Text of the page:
|This Red Sox Season Just Gets Better and Better|
The Boston Red Sox are good, like… really good. Currently sitting at 76-34, the Red Sox have collected the most wins in baseball and have left the entire American League in their wake. The Sox capitalized on a 17-2 start and haven’t looked back since. They currently sit 6.5 games ahead of the Yankees and have six more wins than other team in the MLB.
My brother and I may come from Portland, but our family is rooted in Boston sports fandom, with our dad being from Andover, Mass. and our mom also being an avid Red Sox fan from her time in Boston as a student. Alex and I have been watching the Red Sox for as long as we can remember. Some of our earliest sports memories include moments like Aaron Boone’s home run in Game 7 of the 2003 ALCS, the Sox reversing a 3-0 series lead against New York, and of course, the Red Sox ending an 86-year drought in 2004 when they lifted the World Series trophy in St. Louis. We’ve seen a lot of great Red Sox teams and have been blessed to see them win three World Series in our lifetimes. However, this current Red Sox team may be the best I’ve ever had the opportunity to watch on a nightly basis.
From top to bottom, this roster is absolutely loaded with talented. With a batting order built around both power and contact, The Sox are headlined by some of the best hitters in the American League, including home run leader J.D. Martinez and AL MVP front-runner Mookie Betts. This offense leads the majors currently with 572 runs and a .268 team average, along with a .455 slugging percentage and a .335 on base percentage; that’s good for 2nd and 3rd, respectively. These stats only further showcase the team’s dominance at the plate. Alongside this star power for Boston is consistency from its position players. They have key contributors up and down the lineup, like left fielder Andrew Benintendi, shortstop Xander Bogaerts, and first basemen Mitch Moreland. All 3 are hitting at or above .265, bringing consistent contributions to the Sox on a nightly basis. This offensive outburst comes after a 2017 season where the Red Sox struggled mightily to plate runners, especially by way of the home run ball. The Red Sox finished last in the AL with only 168 homers and failed to back a stellar pitching staff with only 785 runs over the entire regular season.
This issue was one of real magnitude as the team headed into the offseason in 2017. An offseason that began after another early exit from the ALDS against the eventual champion Houston Astros. General Manager Dave Dombrowski held his cards tight to his vest in negotiations and possible deals before finally coming to terms with OF/DH J.D. Martinez. The deal was made on February 26th, resulting in a five year, $110 million dollar contract. Dombrowski finally landed the home run help this club desperately desired. And with Martinez in tow, the Red Sox have continued to roll through opponents this year, as their pitching staff has received plenty of help from this deadly lineup.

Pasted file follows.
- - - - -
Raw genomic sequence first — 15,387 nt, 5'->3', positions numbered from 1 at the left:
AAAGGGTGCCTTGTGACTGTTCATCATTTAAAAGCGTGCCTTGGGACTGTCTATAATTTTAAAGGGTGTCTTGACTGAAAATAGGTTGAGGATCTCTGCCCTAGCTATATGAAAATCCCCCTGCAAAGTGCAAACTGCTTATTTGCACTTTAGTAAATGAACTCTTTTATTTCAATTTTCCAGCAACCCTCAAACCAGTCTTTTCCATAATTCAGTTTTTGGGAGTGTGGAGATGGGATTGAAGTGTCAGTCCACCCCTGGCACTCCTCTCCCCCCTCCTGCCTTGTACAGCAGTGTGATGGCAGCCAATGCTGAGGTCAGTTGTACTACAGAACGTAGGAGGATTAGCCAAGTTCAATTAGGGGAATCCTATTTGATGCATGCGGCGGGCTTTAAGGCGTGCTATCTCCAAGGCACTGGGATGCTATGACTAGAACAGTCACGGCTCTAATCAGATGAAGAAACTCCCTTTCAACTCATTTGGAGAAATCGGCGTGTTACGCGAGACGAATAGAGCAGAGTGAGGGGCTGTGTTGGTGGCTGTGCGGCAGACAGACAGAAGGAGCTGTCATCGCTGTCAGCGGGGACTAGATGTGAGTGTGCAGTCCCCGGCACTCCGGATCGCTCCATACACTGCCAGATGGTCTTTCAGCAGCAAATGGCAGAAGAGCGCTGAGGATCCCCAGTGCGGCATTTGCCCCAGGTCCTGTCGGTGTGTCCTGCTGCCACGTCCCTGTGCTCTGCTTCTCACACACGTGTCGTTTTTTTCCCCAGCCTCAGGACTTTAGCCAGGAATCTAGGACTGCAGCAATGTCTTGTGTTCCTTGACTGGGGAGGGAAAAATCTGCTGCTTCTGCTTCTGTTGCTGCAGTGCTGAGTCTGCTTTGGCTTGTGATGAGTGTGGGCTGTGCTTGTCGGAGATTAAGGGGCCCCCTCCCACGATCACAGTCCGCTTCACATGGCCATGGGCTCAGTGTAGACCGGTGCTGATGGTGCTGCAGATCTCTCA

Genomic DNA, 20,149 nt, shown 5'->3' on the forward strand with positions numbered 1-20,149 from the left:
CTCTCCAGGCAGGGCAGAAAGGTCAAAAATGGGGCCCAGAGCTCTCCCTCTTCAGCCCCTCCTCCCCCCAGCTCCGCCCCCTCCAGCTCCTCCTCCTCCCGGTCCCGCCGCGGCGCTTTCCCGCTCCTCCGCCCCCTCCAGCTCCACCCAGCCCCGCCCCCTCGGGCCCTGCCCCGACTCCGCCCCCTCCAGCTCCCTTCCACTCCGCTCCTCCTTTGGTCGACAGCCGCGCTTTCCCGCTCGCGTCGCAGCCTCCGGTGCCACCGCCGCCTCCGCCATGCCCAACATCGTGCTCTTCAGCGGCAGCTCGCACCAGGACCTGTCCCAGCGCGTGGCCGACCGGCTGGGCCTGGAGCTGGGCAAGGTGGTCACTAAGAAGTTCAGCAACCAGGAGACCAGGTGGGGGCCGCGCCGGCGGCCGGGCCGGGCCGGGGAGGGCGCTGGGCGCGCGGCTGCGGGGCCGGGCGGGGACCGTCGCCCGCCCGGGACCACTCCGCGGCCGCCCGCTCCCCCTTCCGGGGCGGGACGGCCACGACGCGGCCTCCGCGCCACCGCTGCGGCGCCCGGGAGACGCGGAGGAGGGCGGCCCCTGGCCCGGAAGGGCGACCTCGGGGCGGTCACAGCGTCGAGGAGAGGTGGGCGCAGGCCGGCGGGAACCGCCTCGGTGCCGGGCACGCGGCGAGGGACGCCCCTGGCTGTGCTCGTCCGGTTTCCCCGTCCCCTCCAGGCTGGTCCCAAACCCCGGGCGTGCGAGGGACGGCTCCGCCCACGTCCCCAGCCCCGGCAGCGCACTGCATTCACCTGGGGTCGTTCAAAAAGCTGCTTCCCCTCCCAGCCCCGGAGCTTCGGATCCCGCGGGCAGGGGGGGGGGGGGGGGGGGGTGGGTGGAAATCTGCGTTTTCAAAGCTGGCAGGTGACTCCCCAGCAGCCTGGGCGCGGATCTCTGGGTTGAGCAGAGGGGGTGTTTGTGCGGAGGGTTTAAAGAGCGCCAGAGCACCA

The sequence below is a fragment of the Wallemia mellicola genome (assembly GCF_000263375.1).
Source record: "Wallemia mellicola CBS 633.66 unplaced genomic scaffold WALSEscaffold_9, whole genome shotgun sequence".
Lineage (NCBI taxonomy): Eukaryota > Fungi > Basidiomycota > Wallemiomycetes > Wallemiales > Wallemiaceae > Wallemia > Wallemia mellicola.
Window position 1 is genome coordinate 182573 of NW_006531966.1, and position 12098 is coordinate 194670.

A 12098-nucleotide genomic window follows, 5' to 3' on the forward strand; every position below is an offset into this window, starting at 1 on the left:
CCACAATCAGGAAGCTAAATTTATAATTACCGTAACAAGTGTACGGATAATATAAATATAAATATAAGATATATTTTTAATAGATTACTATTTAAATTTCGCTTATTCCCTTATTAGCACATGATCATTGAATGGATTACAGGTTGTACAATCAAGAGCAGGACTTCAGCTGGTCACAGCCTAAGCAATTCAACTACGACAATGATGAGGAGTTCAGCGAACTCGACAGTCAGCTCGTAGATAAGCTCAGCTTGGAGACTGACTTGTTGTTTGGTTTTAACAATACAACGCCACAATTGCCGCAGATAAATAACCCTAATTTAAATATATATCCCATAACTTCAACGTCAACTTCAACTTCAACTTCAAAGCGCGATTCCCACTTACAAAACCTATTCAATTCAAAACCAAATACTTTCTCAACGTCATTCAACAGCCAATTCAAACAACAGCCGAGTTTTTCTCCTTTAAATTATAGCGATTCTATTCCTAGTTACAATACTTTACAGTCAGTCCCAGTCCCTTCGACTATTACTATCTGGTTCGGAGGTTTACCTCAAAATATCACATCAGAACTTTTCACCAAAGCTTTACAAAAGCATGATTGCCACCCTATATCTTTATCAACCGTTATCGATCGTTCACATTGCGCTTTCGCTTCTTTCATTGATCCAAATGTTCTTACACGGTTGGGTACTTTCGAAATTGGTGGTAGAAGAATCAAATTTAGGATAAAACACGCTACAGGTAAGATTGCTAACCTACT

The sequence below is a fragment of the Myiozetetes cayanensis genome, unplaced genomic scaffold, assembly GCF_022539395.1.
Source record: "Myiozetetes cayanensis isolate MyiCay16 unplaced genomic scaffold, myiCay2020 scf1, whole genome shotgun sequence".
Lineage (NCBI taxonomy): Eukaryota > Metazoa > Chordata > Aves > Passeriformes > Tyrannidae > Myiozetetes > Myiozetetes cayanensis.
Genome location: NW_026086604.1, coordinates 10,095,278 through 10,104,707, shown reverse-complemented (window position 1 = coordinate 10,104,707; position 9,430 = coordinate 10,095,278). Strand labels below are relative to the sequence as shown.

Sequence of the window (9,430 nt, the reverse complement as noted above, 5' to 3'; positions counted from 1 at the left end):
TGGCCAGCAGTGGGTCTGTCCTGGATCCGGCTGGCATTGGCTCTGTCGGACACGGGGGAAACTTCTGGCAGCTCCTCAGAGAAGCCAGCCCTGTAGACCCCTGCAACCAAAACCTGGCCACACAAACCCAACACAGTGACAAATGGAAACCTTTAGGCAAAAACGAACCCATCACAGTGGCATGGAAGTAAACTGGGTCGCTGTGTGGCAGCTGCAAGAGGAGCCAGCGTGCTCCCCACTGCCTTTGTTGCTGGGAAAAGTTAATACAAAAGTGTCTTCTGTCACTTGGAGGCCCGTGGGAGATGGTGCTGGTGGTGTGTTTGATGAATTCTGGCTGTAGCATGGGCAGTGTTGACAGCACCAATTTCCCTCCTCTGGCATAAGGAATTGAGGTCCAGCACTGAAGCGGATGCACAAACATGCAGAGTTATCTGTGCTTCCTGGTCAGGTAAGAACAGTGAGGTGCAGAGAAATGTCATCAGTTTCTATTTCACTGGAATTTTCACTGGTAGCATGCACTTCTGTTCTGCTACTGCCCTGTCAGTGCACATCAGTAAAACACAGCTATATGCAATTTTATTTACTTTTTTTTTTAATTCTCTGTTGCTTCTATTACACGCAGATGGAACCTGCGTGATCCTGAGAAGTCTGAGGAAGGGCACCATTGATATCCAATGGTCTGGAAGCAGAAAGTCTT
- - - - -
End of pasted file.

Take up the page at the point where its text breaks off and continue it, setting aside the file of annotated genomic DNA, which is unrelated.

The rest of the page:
Speaking of the Red Sox pitching, it’s good, like the best we’ve seen in a while good. Perennial Cy Young candidate Chris Sale has led the Sox rotation with perhaps his most impressive season to date. Through 22 starts, Sale has accumulated 207 strikeouts over 141 innings while only allowing 32 earned runs. He has the best ERA in the majors at 2.04 as well as the highest strikeouts per nine innings at 13.21. The rest of the staff has shown stability and consistency behind Sale as Rick Porcello leads the team in wins with 13. Meanwhile, David Price has enjoyed somewhat of a bounce back campaign with eleven wins and a 3.97 ERA along with 119 ks to boot. Further down the depth chart, Eduardo Rodriguez has had a great season for the Red Sox (when he’s been on the field) where he holds an 11-3 record with 110 ks and a 3.44 ERA. However, the southpaw has struggled with injuries and is currently nursing an ankle injury that’s landed him on the 10 day-DL. Finally, the bullpen has consistently shut the door this year despite concerns surrounding it’s depth and talent. Since an opening day debacle that saw the Sox surrender a 4-0 eighth inning lead in Tampa Bay, the bullpen has found success behind it’s key figures in closer Craig Kimbrel and eighth inning guy Matt Barnes. The pair have helped the Sox attain the 5th lowest bullpen ERA in the league while both finishing in the top ten for saves and leads held.
The question now: Can this team go all the way? General Manager Dave Dombrowski has worked to improve this team by bringing in second basemen Ian Kinsler to help the championship-hungry Sox compete come October. However, the team failed to add to the bullpen, choosing the stand pat with it’s current group. While it’s yet to be seen how this team performs down the stretch, as well as the moves Alex Cora could make to aid this problem, the lack of relief pitching remains the team’s biggest question mark as a stout offense and consistent pitching staff has unexpectedly propelled them to the MLB’s peak.
Going forward, I hope this team can win it all. I think they can win it all. It really just depends on what happens in October. They’ve found a new era of consistency from 2016 to the present, but have only a single playoff win to show for it after two abysmal trips to the postseason. Now’s their chance to right these wrongs and bring another World Series title back to Boston.